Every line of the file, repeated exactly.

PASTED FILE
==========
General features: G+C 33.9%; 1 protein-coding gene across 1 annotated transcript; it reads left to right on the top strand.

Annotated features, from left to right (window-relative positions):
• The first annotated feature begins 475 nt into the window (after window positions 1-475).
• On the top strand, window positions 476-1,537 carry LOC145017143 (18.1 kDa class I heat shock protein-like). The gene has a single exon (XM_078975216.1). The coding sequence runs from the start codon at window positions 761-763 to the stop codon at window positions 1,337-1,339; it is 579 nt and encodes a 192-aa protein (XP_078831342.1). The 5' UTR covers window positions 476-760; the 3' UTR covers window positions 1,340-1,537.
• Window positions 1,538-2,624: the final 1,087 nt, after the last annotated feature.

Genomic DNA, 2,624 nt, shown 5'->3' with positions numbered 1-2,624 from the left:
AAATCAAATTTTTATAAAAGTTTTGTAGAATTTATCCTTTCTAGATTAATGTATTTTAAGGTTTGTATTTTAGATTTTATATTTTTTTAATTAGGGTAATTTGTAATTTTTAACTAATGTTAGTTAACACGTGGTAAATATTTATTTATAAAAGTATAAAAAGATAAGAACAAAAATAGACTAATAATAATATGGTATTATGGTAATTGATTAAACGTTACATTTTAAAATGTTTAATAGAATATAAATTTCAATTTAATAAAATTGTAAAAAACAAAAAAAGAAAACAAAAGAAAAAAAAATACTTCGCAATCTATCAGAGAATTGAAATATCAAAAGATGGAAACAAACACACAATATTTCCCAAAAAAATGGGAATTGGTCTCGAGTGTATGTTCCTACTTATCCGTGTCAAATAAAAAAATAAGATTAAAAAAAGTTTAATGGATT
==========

General features: G+C 33.9%; 1 protein-coding gene across 1 annotated transcript; it reads left to right on the top strand.

Annotated features, from left to right (window-relative positions):
• The first annotated feature begins 475 nt into the window (after window positions 1-475).
• On the top strand, window positions 476-1,537 carry LOC145017143 (18.1 kDa class I heat shock protein-like). The gene has a single exon (XM_078975216.1). The coding sequence runs from the start codon at window positions 761-763 to the stop codon at window positions 1,337-1,339; it is 579 nt and encodes a 192-aa protein (XP_078831342.1). The 5' UTR covers window positions 476-760; the 3' UTR covers window positions 1,340-1,537.
• Window positions 1,538-2,624: the final 1,087 nt, after the last annotated feature.

Genomic DNA, 2,624 nt, shown 5'->3' with positions numbered 1-2,624 from the left:
AAATCAAATTTTTATAAAAGTTTTGTAGAATTTATCCTTTCTAGATTAATGTATTTTAAGGTTTGTATTTTAGATTTTATATTTTTTTAATTAGGGTAATTTGTAATTTTTAACTAATGTTAGTTAACACGTGGTAAATATTTATTTATAAAAGTATAAAAAGATAAGAACAAAAATAGACTAATAATAATATGGTATTATGGTAATTGATTAAACGTTACATTTTAAAATGTTTAATAGAATATAAATTTCAATTTAATAAAATTGTAAAAAACAAAAAAAGAAAACAAAAGAAAAAAAAATACTTCGCAATCTATCAGAGAATTGAAATATCAAAAGATGGAAACAAACACACAATATTTCCCAAAAAAATGGGAATTGGTCTCGAGTGTATGTTCCTACTTATCCGTGTCAAATAAAAAAATAAGATTAAAAAAAGTTTAATGGATT